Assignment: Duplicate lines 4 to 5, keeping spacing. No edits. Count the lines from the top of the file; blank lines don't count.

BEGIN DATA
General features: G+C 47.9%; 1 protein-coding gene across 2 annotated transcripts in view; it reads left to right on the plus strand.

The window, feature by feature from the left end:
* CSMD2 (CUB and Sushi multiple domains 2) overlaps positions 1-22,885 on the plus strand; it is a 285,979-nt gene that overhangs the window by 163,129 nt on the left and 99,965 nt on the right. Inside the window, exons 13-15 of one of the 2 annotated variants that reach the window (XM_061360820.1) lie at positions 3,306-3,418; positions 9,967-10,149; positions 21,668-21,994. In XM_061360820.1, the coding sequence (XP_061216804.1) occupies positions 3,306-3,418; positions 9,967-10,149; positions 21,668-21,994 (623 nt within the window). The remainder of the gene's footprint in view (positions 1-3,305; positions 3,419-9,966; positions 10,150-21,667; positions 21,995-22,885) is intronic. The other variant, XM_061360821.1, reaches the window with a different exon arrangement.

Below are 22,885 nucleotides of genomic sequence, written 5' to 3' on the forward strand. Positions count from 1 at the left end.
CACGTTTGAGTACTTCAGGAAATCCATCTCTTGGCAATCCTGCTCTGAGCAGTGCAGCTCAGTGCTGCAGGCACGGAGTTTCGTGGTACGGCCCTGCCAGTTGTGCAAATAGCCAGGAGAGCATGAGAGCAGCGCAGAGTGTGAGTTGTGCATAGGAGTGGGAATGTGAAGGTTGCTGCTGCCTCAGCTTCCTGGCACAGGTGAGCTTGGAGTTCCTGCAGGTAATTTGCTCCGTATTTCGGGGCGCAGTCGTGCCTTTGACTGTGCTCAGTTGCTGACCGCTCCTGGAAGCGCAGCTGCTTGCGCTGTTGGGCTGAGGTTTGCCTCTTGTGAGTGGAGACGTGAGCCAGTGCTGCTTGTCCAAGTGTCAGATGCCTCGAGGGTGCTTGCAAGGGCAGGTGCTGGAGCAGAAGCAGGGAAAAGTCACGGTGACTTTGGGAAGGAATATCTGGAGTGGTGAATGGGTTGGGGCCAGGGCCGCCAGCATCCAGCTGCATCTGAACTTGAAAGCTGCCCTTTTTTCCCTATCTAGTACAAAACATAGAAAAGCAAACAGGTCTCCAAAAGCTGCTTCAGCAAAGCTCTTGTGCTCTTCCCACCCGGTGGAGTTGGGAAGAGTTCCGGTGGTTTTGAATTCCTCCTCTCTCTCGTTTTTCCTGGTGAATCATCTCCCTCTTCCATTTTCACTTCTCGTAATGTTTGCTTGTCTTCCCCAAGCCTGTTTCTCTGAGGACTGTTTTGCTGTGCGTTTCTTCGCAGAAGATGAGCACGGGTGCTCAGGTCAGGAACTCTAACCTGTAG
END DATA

Below are 22,885 nucleotides of genomic sequence, written 5' to 3' on the forward strand. Positions count from 1 at the left end.
CACGTTTGAGTACTTCAGGAAATCCATCTCTTGGCAATCCTGCTCTGAGCAGTGCAGCTCAGTGCTGCAGGCACGGAGTTTCGTGGTACGGCCCTGCCAGTTGTGCAAATAGCCAGGAGAGCATGAGAGCAGCGCAGAGTGTGAGTTGTGCATAGGAGTGGGAATGTGAAGGTTGCTGCTGCCTCAGCTTCCTGGCACAGGTGAGCTTGGAGTTCCTGCAGGTAATTTGCTCCGTATTTCGGGGCGCAGTCGTGCCTTTGACTGTGCTCAGTTGCTGACCGCTCCTGGAAGCGCAGCTGCTTGCGCTGTTGGGCTGAGGTTTGCCTCTTGTGAGTGGAGACGTGAGCCAGTGCTGCTTGTCCAAGTGTCAGATGCCTCGAGGGTGCTTGCAAGGGCAGGTGCTGGAGCAGAAGCAGGGAAAAGTCACGGTGACTTTGGGAAGGAATATCTGGAGTGGTGAATGGGTTGGGGCCAGGGCCGCCAGCATCCAGCTGCATCTGAACTTGAAAGCTGCCCTTTTTTCCCTATCTAGTACAAAACATAGAAAAGCAAACAGGTCTCCAAAAGCTGCTTCAGCAAAGCTCTTGTGCTCTTCCCACCCGGTGGAGTTGGGAAGAGTTCCGGTGGTTTTGAATTCCTCCTCTCTCTCGTTTTTCCTGGTGAATCATCTCCCTCTTCCATTTTCACTTCTCGTAATGTTTGCTTGTCTTCCCCAAGCCTGTTTCTCTGAGGACTGTTTTGCTGTGCGTTTCTTCGCAGAAGATGAGCACGGGTGCTCAGGTCAGGAACTCTAACCTGTAG